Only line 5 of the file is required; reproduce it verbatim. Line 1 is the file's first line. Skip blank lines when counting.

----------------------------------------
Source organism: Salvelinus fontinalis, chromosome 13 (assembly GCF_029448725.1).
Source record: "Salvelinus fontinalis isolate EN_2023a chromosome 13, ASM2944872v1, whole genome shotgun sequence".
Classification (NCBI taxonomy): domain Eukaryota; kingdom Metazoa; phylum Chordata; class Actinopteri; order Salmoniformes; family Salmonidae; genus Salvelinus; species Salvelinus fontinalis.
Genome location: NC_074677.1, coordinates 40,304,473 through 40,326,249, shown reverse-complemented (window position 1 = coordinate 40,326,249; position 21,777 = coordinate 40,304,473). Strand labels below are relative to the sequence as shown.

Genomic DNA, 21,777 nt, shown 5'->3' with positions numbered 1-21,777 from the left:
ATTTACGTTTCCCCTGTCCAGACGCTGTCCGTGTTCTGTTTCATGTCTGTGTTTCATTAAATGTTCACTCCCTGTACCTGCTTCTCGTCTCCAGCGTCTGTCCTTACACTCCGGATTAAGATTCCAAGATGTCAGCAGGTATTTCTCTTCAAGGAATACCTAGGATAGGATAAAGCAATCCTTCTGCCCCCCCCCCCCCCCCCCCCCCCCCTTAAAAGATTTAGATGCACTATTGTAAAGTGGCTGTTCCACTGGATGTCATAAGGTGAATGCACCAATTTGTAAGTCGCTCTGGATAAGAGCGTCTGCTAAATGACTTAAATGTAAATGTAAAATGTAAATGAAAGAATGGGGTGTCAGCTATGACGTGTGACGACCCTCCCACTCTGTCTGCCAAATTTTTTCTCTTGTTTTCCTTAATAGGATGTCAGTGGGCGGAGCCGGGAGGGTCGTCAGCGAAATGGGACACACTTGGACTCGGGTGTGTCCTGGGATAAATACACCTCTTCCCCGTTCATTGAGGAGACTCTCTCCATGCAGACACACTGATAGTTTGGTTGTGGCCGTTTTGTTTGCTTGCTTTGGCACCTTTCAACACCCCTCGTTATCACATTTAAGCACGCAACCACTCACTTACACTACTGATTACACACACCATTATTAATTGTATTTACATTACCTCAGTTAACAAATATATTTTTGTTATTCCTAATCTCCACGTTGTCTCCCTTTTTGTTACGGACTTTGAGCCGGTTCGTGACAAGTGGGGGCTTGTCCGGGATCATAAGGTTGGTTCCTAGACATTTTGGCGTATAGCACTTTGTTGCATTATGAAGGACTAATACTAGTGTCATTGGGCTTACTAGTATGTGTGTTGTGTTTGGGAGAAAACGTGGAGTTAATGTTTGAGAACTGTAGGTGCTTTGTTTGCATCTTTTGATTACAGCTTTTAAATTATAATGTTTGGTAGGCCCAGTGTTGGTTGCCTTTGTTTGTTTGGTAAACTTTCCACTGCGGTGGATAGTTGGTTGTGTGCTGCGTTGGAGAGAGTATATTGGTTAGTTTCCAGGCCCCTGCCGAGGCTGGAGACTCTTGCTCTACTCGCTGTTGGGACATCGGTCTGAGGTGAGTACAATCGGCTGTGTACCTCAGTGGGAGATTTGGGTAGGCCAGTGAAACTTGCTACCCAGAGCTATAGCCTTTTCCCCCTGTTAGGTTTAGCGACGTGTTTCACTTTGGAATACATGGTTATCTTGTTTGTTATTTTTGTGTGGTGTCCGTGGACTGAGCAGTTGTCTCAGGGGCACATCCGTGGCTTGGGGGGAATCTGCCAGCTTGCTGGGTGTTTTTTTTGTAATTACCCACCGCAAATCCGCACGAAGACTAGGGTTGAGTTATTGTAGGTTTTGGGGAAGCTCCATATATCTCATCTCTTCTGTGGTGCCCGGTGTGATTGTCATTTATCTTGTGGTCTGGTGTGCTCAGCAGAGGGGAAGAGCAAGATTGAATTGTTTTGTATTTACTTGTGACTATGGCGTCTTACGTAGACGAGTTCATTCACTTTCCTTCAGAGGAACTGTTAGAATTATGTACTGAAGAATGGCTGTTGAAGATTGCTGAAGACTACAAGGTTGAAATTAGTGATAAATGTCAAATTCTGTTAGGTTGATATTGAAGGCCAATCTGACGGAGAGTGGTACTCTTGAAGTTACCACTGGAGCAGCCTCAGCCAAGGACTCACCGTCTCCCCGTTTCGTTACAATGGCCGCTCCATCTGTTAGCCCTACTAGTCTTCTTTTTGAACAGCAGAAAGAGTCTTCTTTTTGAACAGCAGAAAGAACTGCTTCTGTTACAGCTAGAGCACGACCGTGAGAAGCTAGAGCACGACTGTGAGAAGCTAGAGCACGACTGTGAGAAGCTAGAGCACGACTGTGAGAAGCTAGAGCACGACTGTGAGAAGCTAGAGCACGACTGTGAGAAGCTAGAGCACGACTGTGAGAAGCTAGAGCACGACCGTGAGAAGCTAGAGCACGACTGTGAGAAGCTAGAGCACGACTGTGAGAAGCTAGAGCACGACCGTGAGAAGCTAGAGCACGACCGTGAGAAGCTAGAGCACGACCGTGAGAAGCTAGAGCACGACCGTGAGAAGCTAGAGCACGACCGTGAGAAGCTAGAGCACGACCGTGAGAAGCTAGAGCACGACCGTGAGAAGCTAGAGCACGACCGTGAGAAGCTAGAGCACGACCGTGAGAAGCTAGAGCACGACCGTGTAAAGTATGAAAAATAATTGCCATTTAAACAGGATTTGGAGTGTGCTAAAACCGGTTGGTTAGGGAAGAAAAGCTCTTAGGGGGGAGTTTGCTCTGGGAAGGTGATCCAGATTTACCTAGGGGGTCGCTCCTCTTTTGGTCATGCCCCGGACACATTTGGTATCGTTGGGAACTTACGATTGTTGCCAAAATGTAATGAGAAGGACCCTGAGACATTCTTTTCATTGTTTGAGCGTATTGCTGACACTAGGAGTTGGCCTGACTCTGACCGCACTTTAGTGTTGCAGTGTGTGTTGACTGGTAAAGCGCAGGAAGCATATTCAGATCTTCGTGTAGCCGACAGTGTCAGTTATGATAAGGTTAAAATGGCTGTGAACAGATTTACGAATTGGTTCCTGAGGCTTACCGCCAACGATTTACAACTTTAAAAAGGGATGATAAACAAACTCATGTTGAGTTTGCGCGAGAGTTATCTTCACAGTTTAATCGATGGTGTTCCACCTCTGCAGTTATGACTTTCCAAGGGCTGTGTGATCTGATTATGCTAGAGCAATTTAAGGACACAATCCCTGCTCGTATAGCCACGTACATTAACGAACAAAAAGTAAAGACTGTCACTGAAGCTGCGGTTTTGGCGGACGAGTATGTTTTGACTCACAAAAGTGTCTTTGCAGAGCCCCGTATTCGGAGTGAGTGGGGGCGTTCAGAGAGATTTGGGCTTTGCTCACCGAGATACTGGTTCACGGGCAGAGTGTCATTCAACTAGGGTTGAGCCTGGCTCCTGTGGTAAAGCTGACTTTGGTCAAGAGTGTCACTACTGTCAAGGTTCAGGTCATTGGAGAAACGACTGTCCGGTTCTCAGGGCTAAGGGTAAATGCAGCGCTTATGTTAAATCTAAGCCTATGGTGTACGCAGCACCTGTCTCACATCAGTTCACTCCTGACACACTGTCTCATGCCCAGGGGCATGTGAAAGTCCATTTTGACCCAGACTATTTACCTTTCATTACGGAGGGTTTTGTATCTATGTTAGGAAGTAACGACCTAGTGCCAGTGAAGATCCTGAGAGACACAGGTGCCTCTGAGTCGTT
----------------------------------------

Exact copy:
Genomic DNA, 21,777 nt, shown 5'->3' with positions numbered 1-21,777 from the left: